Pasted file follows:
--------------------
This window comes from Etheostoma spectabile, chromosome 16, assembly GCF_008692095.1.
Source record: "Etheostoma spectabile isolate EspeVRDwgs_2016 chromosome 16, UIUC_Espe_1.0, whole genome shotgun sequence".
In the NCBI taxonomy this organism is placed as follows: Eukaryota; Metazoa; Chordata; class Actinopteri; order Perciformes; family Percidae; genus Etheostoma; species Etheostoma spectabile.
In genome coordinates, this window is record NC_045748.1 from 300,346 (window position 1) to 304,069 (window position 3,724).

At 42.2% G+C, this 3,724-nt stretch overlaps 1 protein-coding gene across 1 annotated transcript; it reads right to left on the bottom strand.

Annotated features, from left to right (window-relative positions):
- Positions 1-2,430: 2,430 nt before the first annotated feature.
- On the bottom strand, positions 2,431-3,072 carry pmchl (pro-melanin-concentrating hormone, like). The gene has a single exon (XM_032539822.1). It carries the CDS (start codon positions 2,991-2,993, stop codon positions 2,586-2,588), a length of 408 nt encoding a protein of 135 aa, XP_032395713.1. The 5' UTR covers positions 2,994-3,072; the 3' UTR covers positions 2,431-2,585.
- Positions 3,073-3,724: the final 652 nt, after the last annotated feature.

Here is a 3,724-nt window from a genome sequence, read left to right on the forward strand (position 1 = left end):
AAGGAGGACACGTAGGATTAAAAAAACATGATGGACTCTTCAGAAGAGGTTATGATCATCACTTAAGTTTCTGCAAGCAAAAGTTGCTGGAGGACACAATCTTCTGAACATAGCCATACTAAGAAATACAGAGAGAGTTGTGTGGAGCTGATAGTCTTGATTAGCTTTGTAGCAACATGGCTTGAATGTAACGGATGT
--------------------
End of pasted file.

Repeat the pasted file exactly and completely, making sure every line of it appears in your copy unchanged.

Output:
This window comes from Etheostoma spectabile, chromosome 16, assembly GCF_008692095.1.
Source record: "Etheostoma spectabile isolate EspeVRDwgs_2016 chromosome 16, UIUC_Espe_1.0, whole genome shotgun sequence".
In the NCBI taxonomy this organism is placed as follows: Eukaryota; Metazoa; Chordata; class Actinopteri; order Perciformes; family Percidae; genus Etheostoma; species Etheostoma spectabile.
In genome coordinates, this window is record NC_045748.1 from 300,346 (window position 1) to 304,069 (window position 3,724).

At 42.2% G+C, this 3,724-nt stretch overlaps 1 protein-coding gene across 1 annotated transcript; it reads right to left on the bottom strand.

Annotated features, from left to right (window-relative positions):
- Positions 1-2,430: 2,430 nt before the first annotated feature.
- On the bottom strand, positions 2,431-3,072 carry pmchl (pro-melanin-concentrating hormone, like). The gene has a single exon (XM_032539822.1). It carries the CDS (start codon positions 2,991-2,993, stop codon positions 2,586-2,588), a length of 408 nt encoding a protein of 135 aa, XP_032395713.1. The 5' UTR covers positions 2,994-3,072; the 3' UTR covers positions 2,431-2,585.
- Positions 3,073-3,724: the final 652 nt, after the last annotated feature.

Here is a 3,724-nt window from a genome sequence, read left to right on the forward strand (position 1 = left end):
AAGGAGGACACGTAGGATTAAAAAAACATGATGGACTCTTCAGAAGAGGTTATGATCATCACTTAAGTTTCTGCAAGCAAAAGTTGCTGGAGGACACAATCTTCTGAACATAGCCATACTAAGAAATACAGAGAGAGTTGTGTGGAGCTGATAGTCTTGATTAGCTTTGTAGCAACATGGCTTGAATGTAACGGATGT